By Doug Macron
Pfizer is closing its oligonucleotide therapeutics unit, which handled the company's nucleic acid drug-development efforts, as part of a broader restructuring announced this week, Gene Silencing News has learned.
It was not immediately clear what impact the move would have on the programs overseen by the unit. Moreover, the news comes just months after a Pfizer official said that the company was pulling back from previous guidance on the timing of an in-house RNAi drug (GSN 10/28/2010).
This week, Pfizer announced that it is reducing the number of disease areas on which it focuses "based upon where the greatest medical and commercial impact can be achieved."
In total, the company plans to cut its 2011 R&D expenses by as much as $2 billion by exiting its Sandwich, UK, research site and moving some R&D activities from Groton, Conn., to Cambridge, Mass. The realignment will impact several thousand positions worldwide.
In an e-mail to colleagues that was obtained by Gene Silencing News, Art Krieg, CSO of Pfizer's Research Technology Center in Cambridge and head of the oligonucleotide therapeutics unit, wrote that the company now plans to focus its internal efforts on neuroscience, cardiovascular, endocrine and metabolic diseases, oncology, inflammation and immunology, and vaccines.
"External efforts will be focused on primary care including women’s health, urology, and bone disorders; and specialty care, including genetic diseases, retinal and pulmonary vascular disease," he noted.
"As a result of this focus, Pfizer intends to exit some research sites and certain research areas to allow for greater investment in higher potential areas," Krieg wrote.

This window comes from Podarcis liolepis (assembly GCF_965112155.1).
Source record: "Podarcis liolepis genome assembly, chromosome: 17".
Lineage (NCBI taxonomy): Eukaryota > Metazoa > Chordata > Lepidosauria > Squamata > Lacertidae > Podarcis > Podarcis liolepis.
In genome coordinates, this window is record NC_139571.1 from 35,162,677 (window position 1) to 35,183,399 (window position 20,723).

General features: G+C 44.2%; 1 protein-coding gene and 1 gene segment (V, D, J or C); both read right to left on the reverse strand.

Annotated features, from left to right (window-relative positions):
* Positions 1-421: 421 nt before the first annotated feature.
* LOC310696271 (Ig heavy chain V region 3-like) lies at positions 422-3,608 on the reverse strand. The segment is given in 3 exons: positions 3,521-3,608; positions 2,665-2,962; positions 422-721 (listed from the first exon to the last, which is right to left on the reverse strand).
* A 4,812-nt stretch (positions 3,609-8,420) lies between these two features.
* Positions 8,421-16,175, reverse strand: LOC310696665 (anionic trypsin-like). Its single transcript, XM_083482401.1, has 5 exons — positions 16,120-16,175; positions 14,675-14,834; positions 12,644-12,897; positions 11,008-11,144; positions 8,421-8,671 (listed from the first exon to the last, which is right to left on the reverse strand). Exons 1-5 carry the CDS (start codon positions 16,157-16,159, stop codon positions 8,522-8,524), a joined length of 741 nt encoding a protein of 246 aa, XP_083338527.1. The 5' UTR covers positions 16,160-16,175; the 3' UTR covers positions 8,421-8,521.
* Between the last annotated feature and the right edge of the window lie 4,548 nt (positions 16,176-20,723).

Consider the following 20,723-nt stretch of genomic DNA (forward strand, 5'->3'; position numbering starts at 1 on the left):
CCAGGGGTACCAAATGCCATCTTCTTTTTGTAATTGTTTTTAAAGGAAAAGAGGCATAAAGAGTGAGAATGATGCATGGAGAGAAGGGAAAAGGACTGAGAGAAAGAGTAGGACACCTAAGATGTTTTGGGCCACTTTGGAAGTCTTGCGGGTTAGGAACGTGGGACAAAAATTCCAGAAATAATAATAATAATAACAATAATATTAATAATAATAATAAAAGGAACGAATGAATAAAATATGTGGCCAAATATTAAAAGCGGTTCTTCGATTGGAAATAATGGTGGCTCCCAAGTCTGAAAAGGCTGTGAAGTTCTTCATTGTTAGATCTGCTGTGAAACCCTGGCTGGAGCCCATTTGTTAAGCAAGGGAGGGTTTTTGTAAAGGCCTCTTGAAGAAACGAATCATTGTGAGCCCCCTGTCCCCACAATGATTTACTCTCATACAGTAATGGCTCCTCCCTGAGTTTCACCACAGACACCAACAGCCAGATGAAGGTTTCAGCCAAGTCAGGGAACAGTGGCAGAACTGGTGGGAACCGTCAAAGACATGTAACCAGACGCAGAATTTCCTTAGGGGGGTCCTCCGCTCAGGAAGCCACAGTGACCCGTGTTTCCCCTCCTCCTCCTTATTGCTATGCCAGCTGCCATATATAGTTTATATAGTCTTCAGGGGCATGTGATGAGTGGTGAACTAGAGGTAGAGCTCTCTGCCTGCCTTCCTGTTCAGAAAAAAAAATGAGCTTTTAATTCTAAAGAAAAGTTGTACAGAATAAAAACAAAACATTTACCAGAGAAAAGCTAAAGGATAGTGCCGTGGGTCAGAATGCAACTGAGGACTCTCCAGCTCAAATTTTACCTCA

Among these are the RTC and a site in Dusseldorf, Germany, which it acquired in 2007 when it bought Coley Pharmaceutical, a developer of toll-like receptor agonists.
This essentially ends Pfizer's oligonucleotide therapeutics unit, Krieg wrote, adding that all of the roughly 100 positions at both sites will be eliminated.
Krieg cautioned that this "does not reflect a blanket decision to abandon any RNAi or other oligo development. There continues to be strong internal interest in oligos as a therapeutic modality, and I am hopeful that it will be possible … to transfer some of the oligo development programs from my unit to other Pfizer units.
"I think it is safe to say that many in Pfizer continue to believe that RNAi and antisense are exciting long term technologies that could prove to be transformative for pharma," he noted. "I believe that decisions to pursue future RNAi, antisense, or other preclinical or clinical programs will be made on a case-by-case basis. I continue to believe that the oligo field has great potential to provide new generations of drugs to help patients."
Krieg wrote that the timing of the changes is "unclear," but confirmed that he would leave Pfizer once existing programs are transferred to other areas of the company.
A Pfizer spokesperson confirmed that the company was eliminating its oligonucleotide therapeutics unit, and that it is evaluating how to handle its assets and programs. She noted that some may be transferred to other Pfizer units, while others may be out-licensed.
She said that the decision-making process could take several months to a year.
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